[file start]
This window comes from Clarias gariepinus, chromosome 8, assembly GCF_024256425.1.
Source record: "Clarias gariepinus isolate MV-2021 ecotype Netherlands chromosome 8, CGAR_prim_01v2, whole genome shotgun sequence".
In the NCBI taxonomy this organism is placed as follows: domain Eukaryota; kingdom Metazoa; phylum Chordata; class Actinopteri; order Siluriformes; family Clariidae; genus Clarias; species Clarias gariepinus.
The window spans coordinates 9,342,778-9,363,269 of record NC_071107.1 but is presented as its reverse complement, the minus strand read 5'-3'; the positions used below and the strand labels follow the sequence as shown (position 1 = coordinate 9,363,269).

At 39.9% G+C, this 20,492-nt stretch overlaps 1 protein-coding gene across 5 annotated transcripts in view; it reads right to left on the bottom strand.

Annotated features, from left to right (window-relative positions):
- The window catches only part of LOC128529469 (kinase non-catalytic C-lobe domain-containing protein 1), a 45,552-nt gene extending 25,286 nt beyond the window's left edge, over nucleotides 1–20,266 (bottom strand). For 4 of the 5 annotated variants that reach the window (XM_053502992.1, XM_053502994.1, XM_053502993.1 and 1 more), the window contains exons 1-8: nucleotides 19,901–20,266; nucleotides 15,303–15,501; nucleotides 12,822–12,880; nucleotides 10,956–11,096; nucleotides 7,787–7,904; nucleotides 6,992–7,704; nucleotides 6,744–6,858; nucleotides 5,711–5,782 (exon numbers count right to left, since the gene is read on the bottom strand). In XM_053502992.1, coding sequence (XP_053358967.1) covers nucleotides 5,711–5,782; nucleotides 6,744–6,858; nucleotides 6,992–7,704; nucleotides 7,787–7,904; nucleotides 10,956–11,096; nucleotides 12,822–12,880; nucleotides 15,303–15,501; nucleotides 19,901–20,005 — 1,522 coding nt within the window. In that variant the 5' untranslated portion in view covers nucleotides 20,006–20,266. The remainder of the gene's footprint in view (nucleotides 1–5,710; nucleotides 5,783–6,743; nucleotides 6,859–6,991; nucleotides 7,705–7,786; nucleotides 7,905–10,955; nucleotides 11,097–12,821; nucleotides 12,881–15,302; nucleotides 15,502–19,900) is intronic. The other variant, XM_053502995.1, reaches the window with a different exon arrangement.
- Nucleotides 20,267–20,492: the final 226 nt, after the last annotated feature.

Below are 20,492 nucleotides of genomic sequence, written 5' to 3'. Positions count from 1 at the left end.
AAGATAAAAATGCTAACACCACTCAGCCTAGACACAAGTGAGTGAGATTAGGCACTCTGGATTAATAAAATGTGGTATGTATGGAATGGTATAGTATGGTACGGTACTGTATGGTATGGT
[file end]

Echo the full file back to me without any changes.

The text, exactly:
This window comes from Clarias gariepinus, chromosome 8, assembly GCF_024256425.1.
Source record: "Clarias gariepinus isolate MV-2021 ecotype Netherlands chromosome 8, CGAR_prim_01v2, whole genome shotgun sequence".
In the NCBI taxonomy this organism is placed as follows: domain Eukaryota; kingdom Metazoa; phylum Chordata; class Actinopteri; order Siluriformes; family Clariidae; genus Clarias; species Clarias gariepinus.
The window spans coordinates 9,342,778-9,363,269 of record NC_071107.1 but is presented as its reverse complement, the minus strand read 5'-3'; the positions used below and the strand labels follow the sequence as shown (position 1 = coordinate 9,363,269).

At 39.9% G+C, this 20,492-nt stretch overlaps 1 protein-coding gene across 5 annotated transcripts in view; it reads right to left on the bottom strand.

Annotated features, from left to right (window-relative positions):
- The window catches only part of LOC128529469 (kinase non-catalytic C-lobe domain-containing protein 1), a 45,552-nt gene extending 25,286 nt beyond the window's left edge, over nucleotides 1–20,266 (bottom strand). For 4 of the 5 annotated variants that reach the window (XM_053502992.1, XM_053502994.1, XM_053502993.1 and 1 more), the window contains exons 1-8: nucleotides 19,901–20,266; nucleotides 15,303–15,501; nucleotides 12,822–12,880; nucleotides 10,956–11,096; nucleotides 7,787–7,904; nucleotides 6,992–7,704; nucleotides 6,744–6,858; nucleotides 5,711–5,782 (exon numbers count right to left, since the gene is read on the bottom strand). In XM_053502992.1, coding sequence (XP_053358967.1) covers nucleotides 5,711–5,782; nucleotides 6,744–6,858; nucleotides 6,992–7,704; nucleotides 7,787–7,904; nucleotides 10,956–11,096; nucleotides 12,822–12,880; nucleotides 15,303–15,501; nucleotides 19,901–20,005 — 1,522 coding nt within the window. In that variant the 5' untranslated portion in view covers nucleotides 20,006–20,266. The remainder of the gene's footprint in view (nucleotides 1–5,710; nucleotides 5,783–6,743; nucleotides 6,859–6,991; nucleotides 7,705–7,786; nucleotides 7,905–10,955; nucleotides 11,097–12,821; nucleotides 12,881–15,302; nucleotides 15,502–19,900) is intronic. The other variant, XM_053502995.1, reaches the window with a different exon arrangement.
- Nucleotides 20,267–20,492: the final 226 nt, after the last annotated feature.

Below are 20,492 nucleotides of genomic sequence, written 5' to 3'. Positions count from 1 at the left end.
AAGATAAAAATGCTAACACCACTCAGCCTAGACACAAGTGAGTGAGATTAGGCACTCTGGATTAATAAAATGTGGTATGTATGGAATGGTATAGTATGGTACGGTACTGTATGGTATGGT